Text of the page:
African Plant Database


Satyrium shirense Rolfe
Protologue : Fl. Trop. Afr. [Oliver et al.] 7(2): 266 (1898)
Information on the genus : Satyrium
 
 
Status
Status for TA : accepted (present)
 
Ecology and distribution
Trop. Afr.
Biology : Terrestrial slender herb 13-45 cm tall; stem leafy; leaves 6-7, the lowermost 2 sheath-like, the next 2 spreading, borne near stem base, lanceolate-ovate, 5-14,5x2-6 cm, upper leaves bract-like; inflorescence cylindrical, 3-15x1-2 cm, laxly to 20-flowered; flowers creamy white, thick-textured; bracts to 15 mm long, reflexed; ovary 6-8 mm long; tepals deflexed; dorsal sepal oblong, c. 3-4x1 mm; laterals slightly longer and much wider, spirally twisted; petals similar but narrower; lip ellipsoid, 4-5 mm long, fleshy, mouth narrow; spurs 2, 8-12 mm long, slender, parallel to ovary, sometimes with 2 vestigial spurs beside the main ones.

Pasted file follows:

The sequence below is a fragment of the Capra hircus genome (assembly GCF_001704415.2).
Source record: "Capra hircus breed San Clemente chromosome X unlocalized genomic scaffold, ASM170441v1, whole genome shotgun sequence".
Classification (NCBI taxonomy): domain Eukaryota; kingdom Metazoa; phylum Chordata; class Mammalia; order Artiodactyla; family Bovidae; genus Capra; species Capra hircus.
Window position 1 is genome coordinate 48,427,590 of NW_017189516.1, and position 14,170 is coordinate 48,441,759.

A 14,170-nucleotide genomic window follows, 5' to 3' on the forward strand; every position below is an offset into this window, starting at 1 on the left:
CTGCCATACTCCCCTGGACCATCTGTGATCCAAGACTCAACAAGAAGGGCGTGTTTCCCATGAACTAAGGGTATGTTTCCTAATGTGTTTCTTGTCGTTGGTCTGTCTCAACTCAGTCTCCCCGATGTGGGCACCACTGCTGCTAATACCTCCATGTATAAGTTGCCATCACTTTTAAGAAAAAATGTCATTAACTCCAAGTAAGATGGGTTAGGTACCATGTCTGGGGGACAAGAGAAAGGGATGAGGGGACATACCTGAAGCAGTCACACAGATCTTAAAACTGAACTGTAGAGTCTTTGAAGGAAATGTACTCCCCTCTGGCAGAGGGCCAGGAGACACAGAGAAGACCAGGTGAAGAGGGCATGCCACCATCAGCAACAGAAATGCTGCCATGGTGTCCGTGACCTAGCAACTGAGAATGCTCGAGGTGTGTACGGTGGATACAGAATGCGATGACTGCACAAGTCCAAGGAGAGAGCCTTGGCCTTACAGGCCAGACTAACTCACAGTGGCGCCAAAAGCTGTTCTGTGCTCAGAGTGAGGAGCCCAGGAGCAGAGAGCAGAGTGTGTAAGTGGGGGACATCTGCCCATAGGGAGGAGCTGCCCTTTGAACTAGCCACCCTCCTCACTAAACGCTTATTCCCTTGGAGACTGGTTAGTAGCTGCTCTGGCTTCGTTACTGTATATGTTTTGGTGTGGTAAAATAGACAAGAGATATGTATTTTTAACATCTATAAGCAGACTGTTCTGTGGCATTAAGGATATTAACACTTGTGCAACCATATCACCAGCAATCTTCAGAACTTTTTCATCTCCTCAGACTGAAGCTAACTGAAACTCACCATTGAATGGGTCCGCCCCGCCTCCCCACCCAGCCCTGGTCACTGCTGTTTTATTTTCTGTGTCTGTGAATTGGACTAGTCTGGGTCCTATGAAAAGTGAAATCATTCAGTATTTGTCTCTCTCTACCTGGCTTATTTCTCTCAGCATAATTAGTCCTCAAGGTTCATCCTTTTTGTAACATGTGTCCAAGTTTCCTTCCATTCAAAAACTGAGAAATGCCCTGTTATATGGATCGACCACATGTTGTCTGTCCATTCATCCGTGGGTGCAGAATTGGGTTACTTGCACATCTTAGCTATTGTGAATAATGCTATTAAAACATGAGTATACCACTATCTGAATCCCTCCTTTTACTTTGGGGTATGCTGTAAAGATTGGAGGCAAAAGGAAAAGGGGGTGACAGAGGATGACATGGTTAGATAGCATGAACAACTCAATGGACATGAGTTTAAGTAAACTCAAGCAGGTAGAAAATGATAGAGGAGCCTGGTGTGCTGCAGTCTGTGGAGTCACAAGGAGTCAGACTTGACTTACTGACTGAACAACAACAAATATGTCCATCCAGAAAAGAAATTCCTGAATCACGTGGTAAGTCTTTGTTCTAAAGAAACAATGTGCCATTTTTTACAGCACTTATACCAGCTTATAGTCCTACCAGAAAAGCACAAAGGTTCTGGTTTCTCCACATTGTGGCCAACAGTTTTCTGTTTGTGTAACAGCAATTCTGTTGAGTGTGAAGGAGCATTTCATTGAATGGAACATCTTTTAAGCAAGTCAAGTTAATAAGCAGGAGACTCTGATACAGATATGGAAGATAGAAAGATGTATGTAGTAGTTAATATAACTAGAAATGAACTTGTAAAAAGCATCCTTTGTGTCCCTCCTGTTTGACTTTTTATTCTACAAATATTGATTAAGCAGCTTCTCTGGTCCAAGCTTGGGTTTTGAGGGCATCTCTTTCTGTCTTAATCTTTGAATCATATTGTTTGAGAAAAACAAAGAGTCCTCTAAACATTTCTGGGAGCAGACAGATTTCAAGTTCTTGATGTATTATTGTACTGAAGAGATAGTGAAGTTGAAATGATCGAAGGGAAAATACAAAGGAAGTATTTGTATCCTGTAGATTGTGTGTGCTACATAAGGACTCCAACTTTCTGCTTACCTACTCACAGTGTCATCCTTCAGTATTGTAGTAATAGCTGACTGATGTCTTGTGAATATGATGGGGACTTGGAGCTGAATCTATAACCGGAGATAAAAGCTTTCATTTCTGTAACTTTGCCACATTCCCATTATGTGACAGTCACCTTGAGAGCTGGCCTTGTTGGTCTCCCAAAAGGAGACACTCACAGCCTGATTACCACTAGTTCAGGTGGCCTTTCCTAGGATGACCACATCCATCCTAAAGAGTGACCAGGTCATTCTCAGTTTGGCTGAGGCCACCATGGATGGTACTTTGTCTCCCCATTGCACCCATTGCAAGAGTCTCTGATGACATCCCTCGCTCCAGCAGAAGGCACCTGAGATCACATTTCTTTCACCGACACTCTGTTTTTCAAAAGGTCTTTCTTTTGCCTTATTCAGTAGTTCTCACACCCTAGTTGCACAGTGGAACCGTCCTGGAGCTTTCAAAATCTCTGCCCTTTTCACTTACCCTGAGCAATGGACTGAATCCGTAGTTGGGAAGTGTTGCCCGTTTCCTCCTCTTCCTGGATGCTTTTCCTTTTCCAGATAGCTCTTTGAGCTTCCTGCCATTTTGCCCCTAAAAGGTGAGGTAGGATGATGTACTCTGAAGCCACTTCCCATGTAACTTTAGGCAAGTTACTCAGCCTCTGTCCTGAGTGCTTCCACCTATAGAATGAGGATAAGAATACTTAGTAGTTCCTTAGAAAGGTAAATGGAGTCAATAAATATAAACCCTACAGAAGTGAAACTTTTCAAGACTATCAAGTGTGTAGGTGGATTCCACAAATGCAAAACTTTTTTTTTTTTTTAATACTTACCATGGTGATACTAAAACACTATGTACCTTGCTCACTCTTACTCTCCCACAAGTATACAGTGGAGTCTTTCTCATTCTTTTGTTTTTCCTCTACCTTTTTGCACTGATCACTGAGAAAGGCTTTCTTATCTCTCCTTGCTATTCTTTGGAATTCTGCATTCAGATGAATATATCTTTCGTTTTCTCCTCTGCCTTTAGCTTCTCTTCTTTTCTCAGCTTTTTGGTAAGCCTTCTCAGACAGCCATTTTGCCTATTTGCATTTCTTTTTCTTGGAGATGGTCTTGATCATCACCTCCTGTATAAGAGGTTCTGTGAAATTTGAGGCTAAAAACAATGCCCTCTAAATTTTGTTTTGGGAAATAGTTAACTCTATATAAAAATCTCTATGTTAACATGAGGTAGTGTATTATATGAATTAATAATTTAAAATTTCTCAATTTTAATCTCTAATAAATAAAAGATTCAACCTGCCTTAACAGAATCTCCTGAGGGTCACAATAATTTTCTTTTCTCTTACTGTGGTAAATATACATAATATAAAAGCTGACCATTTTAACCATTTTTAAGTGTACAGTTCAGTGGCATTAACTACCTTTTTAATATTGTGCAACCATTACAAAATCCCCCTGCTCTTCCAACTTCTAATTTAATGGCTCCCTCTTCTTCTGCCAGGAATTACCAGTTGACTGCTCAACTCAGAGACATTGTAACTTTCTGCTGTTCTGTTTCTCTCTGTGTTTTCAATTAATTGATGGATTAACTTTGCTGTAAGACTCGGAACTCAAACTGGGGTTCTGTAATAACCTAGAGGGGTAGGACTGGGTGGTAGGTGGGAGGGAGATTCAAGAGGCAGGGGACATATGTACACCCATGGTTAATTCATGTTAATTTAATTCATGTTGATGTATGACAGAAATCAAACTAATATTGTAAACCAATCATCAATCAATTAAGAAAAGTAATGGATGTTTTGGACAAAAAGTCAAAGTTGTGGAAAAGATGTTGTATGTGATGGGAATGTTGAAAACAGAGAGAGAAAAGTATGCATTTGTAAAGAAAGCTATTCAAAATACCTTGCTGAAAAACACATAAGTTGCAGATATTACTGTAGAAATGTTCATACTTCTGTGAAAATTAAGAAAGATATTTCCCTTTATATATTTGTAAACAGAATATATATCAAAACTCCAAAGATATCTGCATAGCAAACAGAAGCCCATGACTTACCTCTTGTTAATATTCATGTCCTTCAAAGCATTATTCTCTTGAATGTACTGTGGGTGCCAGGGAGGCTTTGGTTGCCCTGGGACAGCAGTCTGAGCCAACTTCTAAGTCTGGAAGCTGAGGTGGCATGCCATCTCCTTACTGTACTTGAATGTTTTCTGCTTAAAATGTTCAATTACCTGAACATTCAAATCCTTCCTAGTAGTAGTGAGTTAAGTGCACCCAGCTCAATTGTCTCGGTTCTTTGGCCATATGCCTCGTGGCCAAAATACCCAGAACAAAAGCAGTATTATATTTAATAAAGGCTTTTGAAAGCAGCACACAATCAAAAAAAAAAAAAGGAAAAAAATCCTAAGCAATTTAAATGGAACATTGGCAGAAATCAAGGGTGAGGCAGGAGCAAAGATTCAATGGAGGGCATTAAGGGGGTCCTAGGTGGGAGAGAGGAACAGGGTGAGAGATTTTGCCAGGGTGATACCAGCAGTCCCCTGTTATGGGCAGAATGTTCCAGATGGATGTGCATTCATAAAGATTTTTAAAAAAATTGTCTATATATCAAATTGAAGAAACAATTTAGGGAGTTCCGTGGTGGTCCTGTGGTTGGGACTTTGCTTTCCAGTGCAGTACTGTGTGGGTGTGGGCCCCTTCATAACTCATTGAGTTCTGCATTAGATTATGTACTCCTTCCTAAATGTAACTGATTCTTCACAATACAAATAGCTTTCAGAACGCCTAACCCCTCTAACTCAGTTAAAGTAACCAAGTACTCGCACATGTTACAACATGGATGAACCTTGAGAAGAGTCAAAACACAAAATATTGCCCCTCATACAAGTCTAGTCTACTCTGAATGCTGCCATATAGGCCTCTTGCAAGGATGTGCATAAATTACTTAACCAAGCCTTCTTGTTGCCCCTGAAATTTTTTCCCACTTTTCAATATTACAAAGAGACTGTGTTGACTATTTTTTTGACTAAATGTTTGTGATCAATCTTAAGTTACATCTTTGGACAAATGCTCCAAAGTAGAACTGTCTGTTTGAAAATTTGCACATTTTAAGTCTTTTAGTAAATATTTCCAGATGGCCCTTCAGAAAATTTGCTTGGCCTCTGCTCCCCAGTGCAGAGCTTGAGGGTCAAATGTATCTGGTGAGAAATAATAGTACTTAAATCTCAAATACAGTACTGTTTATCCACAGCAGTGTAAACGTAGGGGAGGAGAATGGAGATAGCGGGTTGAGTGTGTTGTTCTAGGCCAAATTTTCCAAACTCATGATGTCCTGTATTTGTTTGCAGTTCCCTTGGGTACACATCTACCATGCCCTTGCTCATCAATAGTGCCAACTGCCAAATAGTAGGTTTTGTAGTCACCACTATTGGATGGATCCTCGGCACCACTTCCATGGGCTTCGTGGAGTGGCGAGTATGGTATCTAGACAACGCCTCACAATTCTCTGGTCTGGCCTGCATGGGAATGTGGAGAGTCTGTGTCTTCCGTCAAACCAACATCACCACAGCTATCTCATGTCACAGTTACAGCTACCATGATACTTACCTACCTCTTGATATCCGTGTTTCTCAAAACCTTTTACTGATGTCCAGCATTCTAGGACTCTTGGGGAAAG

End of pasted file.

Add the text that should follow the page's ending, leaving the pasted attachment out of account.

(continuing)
Ecology : Grassland; bushland; rocky hillsides; seepage slopes; 1600-2750 m alt.
  Tubers used as chikanda (Golding in Sabonet News 6/2: 99, 2001; P. Latham, Plants visited by bees… useful plants Umalila… : 167, 2007). Tubers and cakes (flour baked into cakes to be eaten with tea) are sold in markets in the Southern Highlands of Tanzania. Closely resembling S. chlorocorys. In the herbarium small specimens of S. shirense are difficult to distinguish from S. chlorocorys, but in the field they appear quite distinct (Fl. Zambes. 11/1: 217-218, 1995). The two species grow together in N Malawi, but no intermediates between them have been seen.

Bibliography for Tropical Africa :
  • EXELL, A. & WILD, H. (1995). Flora Zambesiaca: Mozambique, Federation of Rhodesia and Nyasaland, Bechuanaland Protectorate. London Kew 11[1]: 217
 
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Record n°46368 modified 2007-01-08
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